I have a stock-standard answer that I give when people ask me – and they always ask me – how I survived the death of my daughter Georgie several years ago.
And it’s this: I was saved by friends and strangers; one lasagne at a time.
It’s true. In those early weeks and months when my strangled heart was so desperately heavy that it threatened to drag me below the waves – small kindnesses were my driftwood. Lasagnes appeared on my doorstep.
Cards and flowers and letters and homemade baby socks and Christmas decorations bearing my daughter’s name arrived in the mail.
Friends secretly organised weeks of gourmet meals to be delivered. Others paid for cleaners or offered up a weekend at a holiday house on the beach. Then there was the group of girlfriends who banded together and bought me three months of boxing lessons with a personal trainer so I could start to feel strong again.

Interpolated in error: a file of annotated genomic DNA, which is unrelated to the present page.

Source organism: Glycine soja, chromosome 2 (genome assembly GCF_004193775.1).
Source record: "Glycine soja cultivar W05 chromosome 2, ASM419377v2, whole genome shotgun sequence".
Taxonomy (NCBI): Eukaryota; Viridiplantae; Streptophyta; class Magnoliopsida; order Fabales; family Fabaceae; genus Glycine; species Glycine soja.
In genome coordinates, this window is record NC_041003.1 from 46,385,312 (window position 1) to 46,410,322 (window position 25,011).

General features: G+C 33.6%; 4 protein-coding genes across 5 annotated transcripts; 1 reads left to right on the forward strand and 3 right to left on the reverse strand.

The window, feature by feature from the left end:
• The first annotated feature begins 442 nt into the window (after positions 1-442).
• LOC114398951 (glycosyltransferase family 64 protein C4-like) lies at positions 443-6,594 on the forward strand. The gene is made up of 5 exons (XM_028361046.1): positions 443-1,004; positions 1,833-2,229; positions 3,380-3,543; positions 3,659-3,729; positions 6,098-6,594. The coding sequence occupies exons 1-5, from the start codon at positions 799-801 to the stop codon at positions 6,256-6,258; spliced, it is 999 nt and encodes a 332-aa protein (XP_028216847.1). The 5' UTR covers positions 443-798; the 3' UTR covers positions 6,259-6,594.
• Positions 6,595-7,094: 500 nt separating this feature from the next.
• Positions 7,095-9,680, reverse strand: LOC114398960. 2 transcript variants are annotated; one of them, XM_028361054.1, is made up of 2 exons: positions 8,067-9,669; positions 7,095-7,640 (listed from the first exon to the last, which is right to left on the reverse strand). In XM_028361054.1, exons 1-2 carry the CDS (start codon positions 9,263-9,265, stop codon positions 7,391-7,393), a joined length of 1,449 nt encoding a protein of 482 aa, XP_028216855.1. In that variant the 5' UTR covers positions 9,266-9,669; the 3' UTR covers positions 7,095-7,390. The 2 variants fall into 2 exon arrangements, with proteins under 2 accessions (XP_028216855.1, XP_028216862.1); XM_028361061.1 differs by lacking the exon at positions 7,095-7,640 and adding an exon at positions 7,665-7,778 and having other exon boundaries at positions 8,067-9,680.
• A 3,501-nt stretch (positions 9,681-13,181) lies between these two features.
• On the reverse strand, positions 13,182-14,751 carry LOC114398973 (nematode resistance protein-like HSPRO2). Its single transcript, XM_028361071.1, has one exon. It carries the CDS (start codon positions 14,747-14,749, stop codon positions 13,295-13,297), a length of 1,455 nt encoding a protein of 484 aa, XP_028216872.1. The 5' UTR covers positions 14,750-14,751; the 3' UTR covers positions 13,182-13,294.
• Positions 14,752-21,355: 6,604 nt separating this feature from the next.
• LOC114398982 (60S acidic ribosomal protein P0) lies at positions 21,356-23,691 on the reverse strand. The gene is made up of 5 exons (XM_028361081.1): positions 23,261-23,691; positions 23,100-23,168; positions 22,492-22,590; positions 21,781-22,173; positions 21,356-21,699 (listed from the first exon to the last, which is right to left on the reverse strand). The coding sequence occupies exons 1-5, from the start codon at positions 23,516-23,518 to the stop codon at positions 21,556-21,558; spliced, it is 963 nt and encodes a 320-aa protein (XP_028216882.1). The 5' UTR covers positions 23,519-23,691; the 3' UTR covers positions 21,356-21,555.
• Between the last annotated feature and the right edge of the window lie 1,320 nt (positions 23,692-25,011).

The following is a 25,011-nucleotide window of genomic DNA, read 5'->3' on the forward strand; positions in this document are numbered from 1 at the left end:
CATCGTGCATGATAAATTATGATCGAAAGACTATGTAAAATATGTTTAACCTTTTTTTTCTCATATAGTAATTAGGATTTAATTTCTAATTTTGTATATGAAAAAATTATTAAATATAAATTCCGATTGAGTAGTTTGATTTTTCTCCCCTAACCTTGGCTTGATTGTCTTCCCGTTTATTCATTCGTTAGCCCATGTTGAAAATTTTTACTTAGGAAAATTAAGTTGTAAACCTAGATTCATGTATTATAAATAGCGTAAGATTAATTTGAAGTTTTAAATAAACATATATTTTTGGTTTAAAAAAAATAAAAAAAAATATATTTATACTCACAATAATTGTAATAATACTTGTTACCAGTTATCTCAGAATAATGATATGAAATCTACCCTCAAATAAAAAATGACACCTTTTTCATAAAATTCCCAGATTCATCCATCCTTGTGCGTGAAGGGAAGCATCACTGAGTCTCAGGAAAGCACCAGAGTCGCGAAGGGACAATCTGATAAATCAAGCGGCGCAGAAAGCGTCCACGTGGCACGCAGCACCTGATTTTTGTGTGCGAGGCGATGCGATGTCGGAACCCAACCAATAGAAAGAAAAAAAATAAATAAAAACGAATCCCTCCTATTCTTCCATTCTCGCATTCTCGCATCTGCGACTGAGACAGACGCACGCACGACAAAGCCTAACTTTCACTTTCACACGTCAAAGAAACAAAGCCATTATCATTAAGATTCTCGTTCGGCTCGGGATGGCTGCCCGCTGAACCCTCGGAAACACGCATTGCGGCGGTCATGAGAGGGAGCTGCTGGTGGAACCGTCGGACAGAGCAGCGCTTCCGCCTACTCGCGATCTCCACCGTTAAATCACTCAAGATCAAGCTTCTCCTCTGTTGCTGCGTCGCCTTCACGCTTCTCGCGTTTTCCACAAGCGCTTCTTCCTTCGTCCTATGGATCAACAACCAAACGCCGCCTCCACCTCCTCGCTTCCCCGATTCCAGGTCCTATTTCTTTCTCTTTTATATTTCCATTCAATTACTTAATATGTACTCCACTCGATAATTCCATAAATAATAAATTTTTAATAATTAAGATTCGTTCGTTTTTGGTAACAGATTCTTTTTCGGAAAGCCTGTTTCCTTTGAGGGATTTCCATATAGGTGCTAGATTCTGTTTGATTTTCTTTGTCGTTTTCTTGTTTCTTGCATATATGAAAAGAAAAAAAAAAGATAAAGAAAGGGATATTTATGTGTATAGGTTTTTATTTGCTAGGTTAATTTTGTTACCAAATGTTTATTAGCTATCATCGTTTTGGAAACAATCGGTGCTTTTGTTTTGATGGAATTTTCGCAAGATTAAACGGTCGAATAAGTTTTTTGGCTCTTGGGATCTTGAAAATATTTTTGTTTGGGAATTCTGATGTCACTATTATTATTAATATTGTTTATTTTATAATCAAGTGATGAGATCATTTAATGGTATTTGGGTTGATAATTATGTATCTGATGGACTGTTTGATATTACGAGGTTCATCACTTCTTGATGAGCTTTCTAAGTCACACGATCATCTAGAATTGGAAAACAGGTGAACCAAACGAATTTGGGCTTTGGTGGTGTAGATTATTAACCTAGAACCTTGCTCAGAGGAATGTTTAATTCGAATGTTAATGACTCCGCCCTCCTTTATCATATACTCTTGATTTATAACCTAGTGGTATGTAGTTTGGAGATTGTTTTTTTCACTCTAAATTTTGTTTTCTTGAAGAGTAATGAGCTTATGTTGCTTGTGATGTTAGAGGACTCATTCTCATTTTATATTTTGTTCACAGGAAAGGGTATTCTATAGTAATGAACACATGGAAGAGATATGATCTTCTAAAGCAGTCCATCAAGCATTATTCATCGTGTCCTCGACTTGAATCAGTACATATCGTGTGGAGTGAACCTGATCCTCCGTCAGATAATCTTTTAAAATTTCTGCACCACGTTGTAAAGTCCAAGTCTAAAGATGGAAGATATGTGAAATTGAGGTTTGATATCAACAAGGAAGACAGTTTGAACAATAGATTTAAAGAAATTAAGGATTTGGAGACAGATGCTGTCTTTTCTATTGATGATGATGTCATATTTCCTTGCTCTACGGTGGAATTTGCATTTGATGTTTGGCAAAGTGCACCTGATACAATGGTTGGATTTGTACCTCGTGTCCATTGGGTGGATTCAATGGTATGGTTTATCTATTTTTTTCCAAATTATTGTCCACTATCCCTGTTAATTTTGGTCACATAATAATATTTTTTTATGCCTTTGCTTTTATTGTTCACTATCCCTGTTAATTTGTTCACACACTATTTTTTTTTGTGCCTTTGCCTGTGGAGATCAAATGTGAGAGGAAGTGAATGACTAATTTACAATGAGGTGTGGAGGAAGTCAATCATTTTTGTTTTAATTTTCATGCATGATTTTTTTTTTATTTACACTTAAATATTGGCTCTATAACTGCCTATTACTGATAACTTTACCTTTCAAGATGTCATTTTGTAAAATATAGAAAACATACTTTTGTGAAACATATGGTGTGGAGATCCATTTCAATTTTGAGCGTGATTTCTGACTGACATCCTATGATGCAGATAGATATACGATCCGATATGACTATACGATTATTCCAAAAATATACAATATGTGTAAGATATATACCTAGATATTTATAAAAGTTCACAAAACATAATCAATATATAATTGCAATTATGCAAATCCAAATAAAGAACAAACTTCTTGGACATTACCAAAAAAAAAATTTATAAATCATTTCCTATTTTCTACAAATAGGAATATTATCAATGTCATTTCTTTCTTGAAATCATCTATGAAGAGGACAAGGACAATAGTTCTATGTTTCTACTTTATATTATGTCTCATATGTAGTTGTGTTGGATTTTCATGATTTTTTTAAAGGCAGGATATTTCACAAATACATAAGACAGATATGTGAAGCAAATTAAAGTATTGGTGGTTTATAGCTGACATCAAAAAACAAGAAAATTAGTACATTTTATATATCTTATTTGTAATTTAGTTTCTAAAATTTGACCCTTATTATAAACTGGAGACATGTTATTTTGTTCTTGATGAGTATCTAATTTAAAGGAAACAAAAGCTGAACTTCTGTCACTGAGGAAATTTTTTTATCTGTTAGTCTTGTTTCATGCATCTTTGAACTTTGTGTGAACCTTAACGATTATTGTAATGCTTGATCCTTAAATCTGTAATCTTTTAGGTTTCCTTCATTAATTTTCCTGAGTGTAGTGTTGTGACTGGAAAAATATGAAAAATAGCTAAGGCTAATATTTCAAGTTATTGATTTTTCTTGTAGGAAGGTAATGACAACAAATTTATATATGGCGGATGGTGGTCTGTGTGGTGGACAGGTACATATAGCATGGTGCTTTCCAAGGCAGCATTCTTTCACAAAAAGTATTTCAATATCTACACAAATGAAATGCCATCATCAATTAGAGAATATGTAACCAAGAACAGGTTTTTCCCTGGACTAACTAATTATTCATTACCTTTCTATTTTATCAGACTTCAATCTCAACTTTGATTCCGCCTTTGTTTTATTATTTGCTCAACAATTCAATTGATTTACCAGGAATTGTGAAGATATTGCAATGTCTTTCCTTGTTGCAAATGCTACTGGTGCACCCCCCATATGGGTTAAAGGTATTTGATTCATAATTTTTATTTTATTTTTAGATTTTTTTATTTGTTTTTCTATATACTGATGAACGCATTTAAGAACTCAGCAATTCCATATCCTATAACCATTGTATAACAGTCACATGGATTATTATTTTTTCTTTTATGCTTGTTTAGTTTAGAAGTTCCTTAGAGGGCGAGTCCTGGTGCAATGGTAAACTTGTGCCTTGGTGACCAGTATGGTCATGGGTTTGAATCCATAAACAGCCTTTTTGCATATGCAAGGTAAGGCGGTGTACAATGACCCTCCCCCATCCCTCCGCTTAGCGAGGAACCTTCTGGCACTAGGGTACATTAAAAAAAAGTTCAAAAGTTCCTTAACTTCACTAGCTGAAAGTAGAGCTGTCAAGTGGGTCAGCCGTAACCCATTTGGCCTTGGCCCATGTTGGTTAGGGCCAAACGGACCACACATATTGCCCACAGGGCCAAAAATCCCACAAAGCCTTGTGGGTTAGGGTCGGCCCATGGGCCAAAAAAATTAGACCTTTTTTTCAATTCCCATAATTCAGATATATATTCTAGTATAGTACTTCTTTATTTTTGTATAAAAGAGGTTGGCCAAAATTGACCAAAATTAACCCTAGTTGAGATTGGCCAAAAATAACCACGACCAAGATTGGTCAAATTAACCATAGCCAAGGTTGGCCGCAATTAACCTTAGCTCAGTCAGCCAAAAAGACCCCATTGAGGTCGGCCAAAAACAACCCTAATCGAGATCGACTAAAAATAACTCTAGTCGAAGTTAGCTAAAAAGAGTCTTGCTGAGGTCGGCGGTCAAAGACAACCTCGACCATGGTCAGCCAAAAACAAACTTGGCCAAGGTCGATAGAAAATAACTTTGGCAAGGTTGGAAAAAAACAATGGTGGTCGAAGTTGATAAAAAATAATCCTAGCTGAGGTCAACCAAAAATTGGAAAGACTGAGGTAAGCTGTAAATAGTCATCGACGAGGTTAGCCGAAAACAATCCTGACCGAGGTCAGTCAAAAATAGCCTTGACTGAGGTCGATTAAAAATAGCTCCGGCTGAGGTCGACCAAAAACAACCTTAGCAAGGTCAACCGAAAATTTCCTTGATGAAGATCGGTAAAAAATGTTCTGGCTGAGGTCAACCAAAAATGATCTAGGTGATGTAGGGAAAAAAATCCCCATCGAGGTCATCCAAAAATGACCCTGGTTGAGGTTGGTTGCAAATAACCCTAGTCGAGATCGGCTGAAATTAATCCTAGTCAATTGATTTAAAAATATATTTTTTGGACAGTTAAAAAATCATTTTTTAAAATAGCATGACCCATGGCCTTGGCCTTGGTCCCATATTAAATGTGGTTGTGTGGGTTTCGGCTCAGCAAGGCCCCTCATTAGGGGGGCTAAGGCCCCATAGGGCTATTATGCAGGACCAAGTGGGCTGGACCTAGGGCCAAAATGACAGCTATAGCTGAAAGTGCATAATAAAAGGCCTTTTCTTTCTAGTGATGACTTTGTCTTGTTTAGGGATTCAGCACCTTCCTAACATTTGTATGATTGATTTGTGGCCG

Then there was one friend – not a close friend but a friend nonetheless – who simply sent me the prettiest floral handkerchief. I’ve never forgotten it.
I look back now and the first few weeks and months after Georgie’s death are a bit of a blur. But what it gave me is a lesson in grief.
Not just in living through every parent’s worst nightmare but in seeing first-hand how to care for someone who is grieving.
How often when someone we know goes through a tragedy, do we immediately ask, “What can I do?” And we’re met with silence. Of course we are because someone who is grieving usually has neither the energy nor the inclination to delegate tasks. Just getting out of bed and having a shower is a mammoth effort without having to work out how your work colleagues can ‘help’ you.